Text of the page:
YSU prof: Lake Newport pollution nearly 10 times above safe swimming level


YOUNGSTOWN, Ohio (WKBN) – WKBN 27 Investigates recently hired an independent lab to test water at Lake Newport in Mill Creek Park for pollution.

The results may surprise you.

Heavy rains sent sewage into Lake Newport last week, causing a massive fish kill.

The sign that warns visitors about the potential for raw sewage is on the west side of the lake. On Tuesday, WKBN Investigative Reporter Amanda Smith took a water sample from the east side using a sterile bottle.

WKBN paid Cardinal Environmental to analyze the water. The results show a count of 3800 for fecal coliform bacteria.

“For swimming water, coliform counts should be no higher than 200 and 400 depending on the local ordinances,” Youngstown State University Biological Sciences Professor Chet Cooper said.

No one from Mill Creek Metroparks would speak to WKBN on camera Thursday, although a spokesperson did say state agencies have declared the water is safe for boating.

WKBN’s results were the first that Mill Creek officials had seen. No state agency had shared test data with the park.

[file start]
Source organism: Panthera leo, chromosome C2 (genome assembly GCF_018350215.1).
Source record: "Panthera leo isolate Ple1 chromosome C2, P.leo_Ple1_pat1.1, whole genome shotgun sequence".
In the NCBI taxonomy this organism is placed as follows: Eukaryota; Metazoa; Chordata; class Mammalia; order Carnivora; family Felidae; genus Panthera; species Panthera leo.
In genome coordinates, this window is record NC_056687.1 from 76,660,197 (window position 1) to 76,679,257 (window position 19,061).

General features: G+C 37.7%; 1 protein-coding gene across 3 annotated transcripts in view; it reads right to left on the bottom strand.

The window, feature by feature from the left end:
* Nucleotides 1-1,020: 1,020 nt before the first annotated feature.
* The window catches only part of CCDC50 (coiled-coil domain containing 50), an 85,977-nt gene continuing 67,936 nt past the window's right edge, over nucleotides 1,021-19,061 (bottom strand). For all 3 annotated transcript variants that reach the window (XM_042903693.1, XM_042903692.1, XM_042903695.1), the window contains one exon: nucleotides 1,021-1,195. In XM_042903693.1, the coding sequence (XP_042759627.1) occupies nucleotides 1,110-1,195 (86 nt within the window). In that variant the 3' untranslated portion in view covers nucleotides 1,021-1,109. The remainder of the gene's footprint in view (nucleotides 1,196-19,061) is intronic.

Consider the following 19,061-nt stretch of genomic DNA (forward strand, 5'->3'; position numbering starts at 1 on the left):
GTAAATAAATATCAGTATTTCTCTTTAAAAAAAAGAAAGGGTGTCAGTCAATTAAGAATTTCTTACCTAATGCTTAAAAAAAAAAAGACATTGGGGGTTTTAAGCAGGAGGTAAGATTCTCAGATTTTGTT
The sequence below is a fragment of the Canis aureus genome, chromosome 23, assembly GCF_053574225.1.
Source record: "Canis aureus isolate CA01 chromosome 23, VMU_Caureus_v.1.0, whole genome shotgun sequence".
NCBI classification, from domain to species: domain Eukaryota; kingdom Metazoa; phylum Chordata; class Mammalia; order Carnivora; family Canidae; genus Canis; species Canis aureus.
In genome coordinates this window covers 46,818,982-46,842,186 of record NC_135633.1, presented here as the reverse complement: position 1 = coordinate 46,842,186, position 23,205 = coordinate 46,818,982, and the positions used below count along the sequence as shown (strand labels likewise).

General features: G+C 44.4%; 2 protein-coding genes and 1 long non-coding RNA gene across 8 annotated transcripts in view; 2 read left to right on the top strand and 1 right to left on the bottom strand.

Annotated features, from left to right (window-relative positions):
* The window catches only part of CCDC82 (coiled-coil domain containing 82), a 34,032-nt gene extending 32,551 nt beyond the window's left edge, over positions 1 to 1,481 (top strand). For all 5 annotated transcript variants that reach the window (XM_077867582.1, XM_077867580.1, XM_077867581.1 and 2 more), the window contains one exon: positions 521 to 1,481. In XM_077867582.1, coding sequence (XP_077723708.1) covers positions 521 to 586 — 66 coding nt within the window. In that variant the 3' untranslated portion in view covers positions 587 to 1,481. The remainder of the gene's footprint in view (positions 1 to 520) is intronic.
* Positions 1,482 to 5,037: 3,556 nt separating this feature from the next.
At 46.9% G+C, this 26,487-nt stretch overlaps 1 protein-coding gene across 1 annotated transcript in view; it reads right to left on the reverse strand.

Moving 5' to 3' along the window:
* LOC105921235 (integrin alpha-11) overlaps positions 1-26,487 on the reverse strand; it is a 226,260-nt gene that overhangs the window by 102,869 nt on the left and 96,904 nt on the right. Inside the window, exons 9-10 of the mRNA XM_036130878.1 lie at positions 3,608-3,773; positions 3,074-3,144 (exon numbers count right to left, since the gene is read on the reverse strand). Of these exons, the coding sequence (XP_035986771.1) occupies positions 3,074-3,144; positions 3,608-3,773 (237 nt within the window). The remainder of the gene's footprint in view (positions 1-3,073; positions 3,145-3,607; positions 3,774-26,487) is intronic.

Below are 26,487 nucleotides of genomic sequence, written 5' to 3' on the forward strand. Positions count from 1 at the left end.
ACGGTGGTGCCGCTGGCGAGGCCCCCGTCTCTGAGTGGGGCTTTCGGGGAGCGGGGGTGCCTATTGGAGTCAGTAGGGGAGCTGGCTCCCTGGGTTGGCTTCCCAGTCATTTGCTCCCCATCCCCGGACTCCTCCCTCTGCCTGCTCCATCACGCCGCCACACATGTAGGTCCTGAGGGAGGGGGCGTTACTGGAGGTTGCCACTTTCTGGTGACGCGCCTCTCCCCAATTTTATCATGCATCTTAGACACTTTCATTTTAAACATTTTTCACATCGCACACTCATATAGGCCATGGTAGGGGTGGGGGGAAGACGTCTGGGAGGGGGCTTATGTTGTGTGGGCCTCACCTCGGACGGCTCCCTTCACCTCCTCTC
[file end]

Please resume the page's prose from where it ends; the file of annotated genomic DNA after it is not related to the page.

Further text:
Officials from the city of Youngstown and the Mahoning County District Board of Health were testing water at Lake Newport Thursday afternoon. Test results can vary by the time of day and location. They collected water from a half dozen sites on Thursday.

“That we don’t know yet and that’s what we are testing for, to see if it is consistent with the testing that is already previously done,” Mahoning County Health Supervisor Ryan Tekac said when asked if lake bacteria levels were still high.

Mahoning County Health Commissioner Patricia Sweeney said the district could examine the samples and, if the bacteria are too high, declare the lake a public health nuisance. But even that may not do much.

“We do not have enforcement power over the city, over the sewage, to make any of those changes. That is all in the purview of the Ohio EPA,” Sweeney said.

Heavy rains wash raw sewage into the lake several times a year.

“You really don’t want to be in that kind of water,” Cooper said. “If you are on top of the water, there is a little bit of risk,” Cooper said.

The EPA already knows about Youngstown’s sewer problems, and the city’s combined storm and sanitary sewer system is illegal.

But it could be years before anything is done to correct the issue because of the expense and tight budgets.

Professor Cooper said that if you do boat on Lake Newport, you should be careful not to touch your mouth, eyes, nose or ears until you have thoroughly washed your hands.

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